One of the neat things about using Revit is the fact that most Building components that come with the software or provided by manufacturers have Parametric Material information; In this context ‘parametric’ simply means that one is able to change how a particular component is displayed in terms of its color/texture/transparency and the like without performing complex gymnastics. What this means to designers is that they can now create multiple options and configurations by simply moving geometry around and flipping a few menu options. This post assumes that you already know how to do this in Revit and will focus on what happens next. This workflow using AutoDesk Showcase with Revit is immensely useful for all designers especially the ones dealing with planning and consensus building as is usually the case with Health-care and Pharmaceutical projects. Quick turnaround times coupled with convincing renderings make this workflow the nifty ninja among stodgy medieval knights using AutoCAD/Sketch-up/3DMax/freehand workflows.
I used the excuse of making furniture options for our Tech Room as the pilot project to test these tools when they were first released. Below are four furniture configurations set up using ‘Design Options’ in Revit 2013.
These views were created using Section Boxes and the ‘Realistic’ visual Style in Revit. The next step was to multiple views for the purpose of Exporting to Showcase either directly using the Building Design Suite Workflow option or via the FBX file format. Creating multiple views is a good idea is it lets us go through multiple iterations of the design without having to configure view visibility every time. The premise is to create multiple components out of the Revit file and then control the visibility of each component independently within Showcase.
For this project, I broke out the file into the overall building, the sectional building and the four furniture options. In addition to this, I am going to use the Material Line-up feature within Showcase to display multiple material options within the same geometry configuration.
Getting from Revit to Showcase is a fairly straightforward exercise. Below is an example of the first exported part-model.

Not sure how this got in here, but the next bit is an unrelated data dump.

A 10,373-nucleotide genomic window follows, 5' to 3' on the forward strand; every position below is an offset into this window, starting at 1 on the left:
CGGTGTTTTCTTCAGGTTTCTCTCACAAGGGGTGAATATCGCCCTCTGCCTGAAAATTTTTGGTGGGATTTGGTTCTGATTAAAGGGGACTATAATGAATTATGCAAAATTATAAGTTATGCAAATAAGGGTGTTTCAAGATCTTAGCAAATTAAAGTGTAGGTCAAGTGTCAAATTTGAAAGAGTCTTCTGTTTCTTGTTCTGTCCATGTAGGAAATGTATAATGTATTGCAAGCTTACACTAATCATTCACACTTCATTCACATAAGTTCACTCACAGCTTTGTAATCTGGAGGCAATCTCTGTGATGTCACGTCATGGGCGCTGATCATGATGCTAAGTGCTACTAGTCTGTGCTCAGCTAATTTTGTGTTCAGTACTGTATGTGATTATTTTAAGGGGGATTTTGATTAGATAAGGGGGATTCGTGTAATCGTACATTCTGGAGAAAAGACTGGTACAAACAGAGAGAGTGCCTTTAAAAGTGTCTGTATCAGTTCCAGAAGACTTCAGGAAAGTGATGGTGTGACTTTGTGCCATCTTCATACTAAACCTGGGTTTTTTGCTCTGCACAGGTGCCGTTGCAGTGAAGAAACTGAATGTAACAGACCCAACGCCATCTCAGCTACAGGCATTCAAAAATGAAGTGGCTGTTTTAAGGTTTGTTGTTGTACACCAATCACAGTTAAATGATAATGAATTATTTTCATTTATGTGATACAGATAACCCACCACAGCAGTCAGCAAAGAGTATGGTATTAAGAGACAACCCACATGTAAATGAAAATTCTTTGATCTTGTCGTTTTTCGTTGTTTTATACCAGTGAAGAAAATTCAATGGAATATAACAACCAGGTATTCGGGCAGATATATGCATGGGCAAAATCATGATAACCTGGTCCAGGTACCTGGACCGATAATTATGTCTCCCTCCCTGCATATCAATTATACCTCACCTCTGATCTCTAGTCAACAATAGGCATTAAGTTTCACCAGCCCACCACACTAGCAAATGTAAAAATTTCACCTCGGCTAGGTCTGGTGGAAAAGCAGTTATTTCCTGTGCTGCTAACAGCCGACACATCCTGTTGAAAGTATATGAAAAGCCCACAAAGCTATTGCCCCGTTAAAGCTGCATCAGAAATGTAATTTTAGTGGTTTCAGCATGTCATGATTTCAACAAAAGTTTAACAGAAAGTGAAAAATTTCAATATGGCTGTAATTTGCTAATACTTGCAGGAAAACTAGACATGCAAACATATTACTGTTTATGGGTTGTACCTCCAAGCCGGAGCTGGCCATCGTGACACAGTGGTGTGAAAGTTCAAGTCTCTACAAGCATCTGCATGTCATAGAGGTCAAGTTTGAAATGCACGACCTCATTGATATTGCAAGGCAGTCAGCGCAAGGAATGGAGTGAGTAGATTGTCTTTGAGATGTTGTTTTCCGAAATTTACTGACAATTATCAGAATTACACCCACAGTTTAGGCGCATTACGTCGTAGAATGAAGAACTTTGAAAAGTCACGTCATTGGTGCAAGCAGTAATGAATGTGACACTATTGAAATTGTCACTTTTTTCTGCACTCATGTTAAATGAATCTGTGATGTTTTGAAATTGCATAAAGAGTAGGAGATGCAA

Like I mentioned earlier, all the material properties that are native to the geometry in Revit will port into Showcase. There is absolutely no additional work required. Once the various models (part-models) are brought into Showcase, you can control the visibility of the various parts using the ‘Organizer’ to turn on or off parts in way very similar to Auto-CAD or Photoshop ‘Layers’.
The next step is to create ‘Alternative Lineups’ by capturing snapshots of Visibility, Materials and Positional Configuration. Using the Visibility Line-up, I can capture the various options within the model.
Creating Line-ups are as simple as selecting the Type of Line-up you want from the Drop-down menu.
One can then select all the parts that should be part of an Alternative and assign it to the Alternate by selecting ‘Add to Selection’. Do take a note of the other options that are available in this menu such as the option to set a Thumb-nail Image and so on. The idea is that these Thumbnails will serve as Buttons that show a particular Visibility Line-up whenever they are selected – either during the course creating a presentation or during the actual presentation or, when exported as a webpage for the viewer to get access to.
Material Line-ups can just as easily be created using the Autodesk or Showcase Materials Library. New Materials can be easily created using the Procedural process that was first begun in 3DStudio Max workflows. Below is a screen shot of the Floor Material Alternative Line-ups.
Positional Line-up works in a way similar to the earlier Line-ups. This time however, you can use the Gizmos that appear when an object is selected to (re)position the object and capture its new position. Selecting the Base Plate of the Gizmo causes the numerical transform controls to appear and this can be used to accurately position objects within the project.
The complete project will display objects based on the configuration of Line-ups.
The next step is to create Storyboard slides that can be activated using the Thumbnails. This can be easily accomplished through the right-click menu on the Alternative Line-up and then using the Properties Dialog on the Slide to adjust the timing and Alternative configurations.
Finally the Shots can be organized into a Storyboard complete with time-specifications. This Storyboard can be published into multiple formats including online Flash presentation modes.
Click on the Image below to view the flash presentation. Make sure you have a high-speed connection…